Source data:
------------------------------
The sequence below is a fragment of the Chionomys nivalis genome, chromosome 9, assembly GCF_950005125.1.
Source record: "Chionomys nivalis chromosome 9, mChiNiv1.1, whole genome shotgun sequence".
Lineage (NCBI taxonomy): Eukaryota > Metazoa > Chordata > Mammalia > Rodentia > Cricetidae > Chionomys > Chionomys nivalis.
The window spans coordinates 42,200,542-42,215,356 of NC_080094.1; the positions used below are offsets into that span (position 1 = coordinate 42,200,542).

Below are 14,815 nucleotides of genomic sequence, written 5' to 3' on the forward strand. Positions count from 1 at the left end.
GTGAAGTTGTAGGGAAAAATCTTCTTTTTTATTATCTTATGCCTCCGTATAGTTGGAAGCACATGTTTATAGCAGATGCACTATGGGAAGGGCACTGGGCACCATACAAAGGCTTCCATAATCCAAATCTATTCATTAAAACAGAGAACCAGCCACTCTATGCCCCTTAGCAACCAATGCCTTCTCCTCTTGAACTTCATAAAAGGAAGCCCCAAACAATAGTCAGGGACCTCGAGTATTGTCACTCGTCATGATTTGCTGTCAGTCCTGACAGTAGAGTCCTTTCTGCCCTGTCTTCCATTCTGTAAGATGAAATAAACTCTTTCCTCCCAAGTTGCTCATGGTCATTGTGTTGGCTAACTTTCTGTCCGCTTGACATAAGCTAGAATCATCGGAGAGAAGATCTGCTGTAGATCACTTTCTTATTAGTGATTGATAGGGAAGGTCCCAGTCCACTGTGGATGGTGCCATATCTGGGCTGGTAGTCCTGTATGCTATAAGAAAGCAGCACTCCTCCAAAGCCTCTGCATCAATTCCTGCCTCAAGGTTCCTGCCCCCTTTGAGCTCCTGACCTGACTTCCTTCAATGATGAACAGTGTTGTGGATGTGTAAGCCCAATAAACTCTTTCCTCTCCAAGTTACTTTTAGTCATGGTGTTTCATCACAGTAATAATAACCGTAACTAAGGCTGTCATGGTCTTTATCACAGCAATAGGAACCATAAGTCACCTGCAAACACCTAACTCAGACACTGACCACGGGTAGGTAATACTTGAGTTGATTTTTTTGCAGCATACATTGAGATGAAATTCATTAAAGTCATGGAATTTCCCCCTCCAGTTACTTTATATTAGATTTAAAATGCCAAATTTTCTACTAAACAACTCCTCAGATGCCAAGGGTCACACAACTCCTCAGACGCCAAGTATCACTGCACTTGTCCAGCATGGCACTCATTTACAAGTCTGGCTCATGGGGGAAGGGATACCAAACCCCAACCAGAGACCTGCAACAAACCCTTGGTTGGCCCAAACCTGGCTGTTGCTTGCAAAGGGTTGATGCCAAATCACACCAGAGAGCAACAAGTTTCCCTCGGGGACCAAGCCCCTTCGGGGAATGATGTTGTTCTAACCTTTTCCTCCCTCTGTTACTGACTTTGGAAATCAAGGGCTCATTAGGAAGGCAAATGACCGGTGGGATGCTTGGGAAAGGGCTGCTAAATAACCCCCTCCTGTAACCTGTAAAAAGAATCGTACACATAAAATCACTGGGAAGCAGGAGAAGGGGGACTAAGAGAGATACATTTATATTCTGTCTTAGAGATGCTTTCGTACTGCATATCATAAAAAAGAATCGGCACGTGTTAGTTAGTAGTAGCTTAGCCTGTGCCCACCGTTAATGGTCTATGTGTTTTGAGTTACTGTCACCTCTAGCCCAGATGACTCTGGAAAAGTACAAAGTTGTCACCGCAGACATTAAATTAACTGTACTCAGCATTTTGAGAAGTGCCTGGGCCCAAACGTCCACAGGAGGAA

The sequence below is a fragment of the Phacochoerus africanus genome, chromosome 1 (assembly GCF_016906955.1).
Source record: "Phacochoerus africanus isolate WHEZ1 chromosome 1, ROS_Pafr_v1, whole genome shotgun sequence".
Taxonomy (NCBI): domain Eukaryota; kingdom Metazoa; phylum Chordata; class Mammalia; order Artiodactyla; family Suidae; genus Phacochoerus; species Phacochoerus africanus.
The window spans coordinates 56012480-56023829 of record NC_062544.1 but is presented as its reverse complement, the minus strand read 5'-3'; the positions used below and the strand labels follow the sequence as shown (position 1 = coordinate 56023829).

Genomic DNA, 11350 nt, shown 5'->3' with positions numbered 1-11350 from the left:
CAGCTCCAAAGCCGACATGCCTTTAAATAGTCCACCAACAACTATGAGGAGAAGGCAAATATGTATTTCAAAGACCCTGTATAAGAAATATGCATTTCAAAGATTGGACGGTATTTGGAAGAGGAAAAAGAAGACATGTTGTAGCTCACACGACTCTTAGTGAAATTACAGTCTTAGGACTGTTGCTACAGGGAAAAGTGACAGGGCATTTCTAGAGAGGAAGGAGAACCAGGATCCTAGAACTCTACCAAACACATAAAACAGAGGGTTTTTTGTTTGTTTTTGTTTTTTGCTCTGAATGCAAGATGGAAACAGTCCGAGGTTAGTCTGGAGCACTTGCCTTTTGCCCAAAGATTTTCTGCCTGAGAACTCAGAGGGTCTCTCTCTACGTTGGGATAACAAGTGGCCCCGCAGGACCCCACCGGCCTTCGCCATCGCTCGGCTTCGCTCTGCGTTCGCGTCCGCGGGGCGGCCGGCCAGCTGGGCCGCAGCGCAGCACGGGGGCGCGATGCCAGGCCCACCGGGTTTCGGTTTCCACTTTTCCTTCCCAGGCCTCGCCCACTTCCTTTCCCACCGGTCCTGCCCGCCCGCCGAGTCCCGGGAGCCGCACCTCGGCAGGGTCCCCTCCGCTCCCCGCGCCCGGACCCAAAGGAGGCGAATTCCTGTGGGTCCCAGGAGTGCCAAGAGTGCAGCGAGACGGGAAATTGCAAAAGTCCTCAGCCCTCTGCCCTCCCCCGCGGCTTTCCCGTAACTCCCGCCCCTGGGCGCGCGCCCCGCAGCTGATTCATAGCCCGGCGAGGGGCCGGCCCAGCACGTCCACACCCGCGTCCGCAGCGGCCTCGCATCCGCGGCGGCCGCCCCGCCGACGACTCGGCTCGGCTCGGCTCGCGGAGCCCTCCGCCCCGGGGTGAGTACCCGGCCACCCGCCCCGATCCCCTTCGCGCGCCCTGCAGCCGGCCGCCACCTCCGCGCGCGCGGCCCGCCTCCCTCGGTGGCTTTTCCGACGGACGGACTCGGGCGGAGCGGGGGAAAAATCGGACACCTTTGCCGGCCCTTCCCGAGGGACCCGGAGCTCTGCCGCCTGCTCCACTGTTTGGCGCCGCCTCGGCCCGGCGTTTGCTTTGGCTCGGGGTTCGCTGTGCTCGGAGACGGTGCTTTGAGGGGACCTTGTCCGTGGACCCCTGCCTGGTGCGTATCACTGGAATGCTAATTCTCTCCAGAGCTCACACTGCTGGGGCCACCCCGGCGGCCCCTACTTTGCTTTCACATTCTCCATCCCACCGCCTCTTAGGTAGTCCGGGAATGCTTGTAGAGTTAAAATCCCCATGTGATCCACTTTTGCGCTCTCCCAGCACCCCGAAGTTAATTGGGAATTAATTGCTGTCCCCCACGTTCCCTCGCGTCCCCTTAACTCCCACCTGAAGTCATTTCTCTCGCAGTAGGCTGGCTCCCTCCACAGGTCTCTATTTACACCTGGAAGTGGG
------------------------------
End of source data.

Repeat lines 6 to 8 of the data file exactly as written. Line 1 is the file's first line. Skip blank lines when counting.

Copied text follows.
GTGAAGTTGTAGGGAAAAATCTTCTTTTTTATTATCTTATGCCTCCGTATAGTTGGAAGCACATGTTTATAGCAGATGCACTATGGGAAGGGCACTGGGCACCATACAAAGGCTTCCATAATCCAAATCTATTCATTAAAACAGAGAACCAGCCACTCTATGCCCCTTAGCAACCAATGCCTTCTCCTCTTGAACTTCATAAAAGGAAGCCCCAAACAATAGTCAGGGACCTCGAGTATTGTCACTCGTCATGATTTGCTGTCAGTCCTGACAGTAGAGTCCTTTCTGCCCTGTCTTCCATTCTGTAAGATGAAATAAACTCTTTCCTCCCAAGTTGCTCATGGTCATTGTGTTGGCTAACTTTCTGTCCGCTTGACATAAGCTAGAATCATCGGAGAGAAGATCTGCTGTAGATCACTTTCTTATTAGTGATTGATAGGGAAGGTCCCAGTCCACTGTGGATGGTGCCATATCTGGGCTGGTAGTCCTGTATGCTATAAGAAAGCAGCACTCCTCCAAAGCCTCTGCATCAATTCCTGCCTCAAGGTTCCTGCCCCCTTTGAGCTCCTGACCTGACTTCCTTCAATGATGAACAGTGTTGTGGATGTGTAAGCCCAATAAACTCTTTCCTCTCCAAGTTACTTTTAGTCATGGTGTTTCATCACAGTAATAATAACCGTAACTAAGGCTGTCATGGTCTTTATCACAGCAATAGGAACCATAAGTCACCTGCAAACACCTAACTCAGACACTGACCACGGGTAGGTAATACTTGAGTTGATTTTTTTGCAGCATACATTGAGATGAAATTCATTAAAGTCATGGAATTTCCCCCTCCAGTTACTTTATATTAGATTTAAAATGCCAAATTTTCTACTAAACAACTCCTCAGATGCCAAGGGTCACACAACTCCTCAGACGCCAAGTATCACTGCACTTGTCCAGCATGGCACTCATTTACAAGTCTGGCTCATGGGGGAAGGGATACCAAACCCCAACCAGAGACCTGCAACAAACCCTTGGTTGGCCCAAACCTGGCTGTTGCTTGCAAAGGGTTGATGCCAAATCACACCAGAGAGCAACAAGTTTCCCTCGGGGACCAAGCCCCTTCGGGGAATGATGTTGTTCTAACCTTTTCCTCCCTCTGTTACTGACTTTGGAAATCAAGGGCTCATTAGGAAGGCAAATGACCGGTGGGATGCTTGGGAAAGGGCTGCTAAATAACCCCCTCCTGTAACCTGTAAAAAGAATCGTACACATAAAATCACTGGGAAGCAGGAGAAGGGGGACTAAGAGAGATACATTTATATTCTGTCTTAGAGATGCTTTCGTACTGCATATCATAAAAAAGAATCGGCACGTGTTAGTTAGTAGTAGCTTAGCCTGTGCCCACCGTTAATGGTCTATGTGTTTTGAGTTACTGTCACCTCTAGCCCAGATGACTCTGGAAAAGTACAAAGTTGTCACCGCAGACATTAAATTAACTGTACTCAGCATTTTGAGAAGTGCCTGGGCCCAAACGTCCACAGGAGGAA

The sequence below is a fragment of the Phacochoerus africanus genome, chromosome 1 (assembly GCF_016906955.1).
Source record: "Phacochoerus africanus isolate WHEZ1 chromosome 1, ROS_Pafr_v1, whole genome shotgun sequence".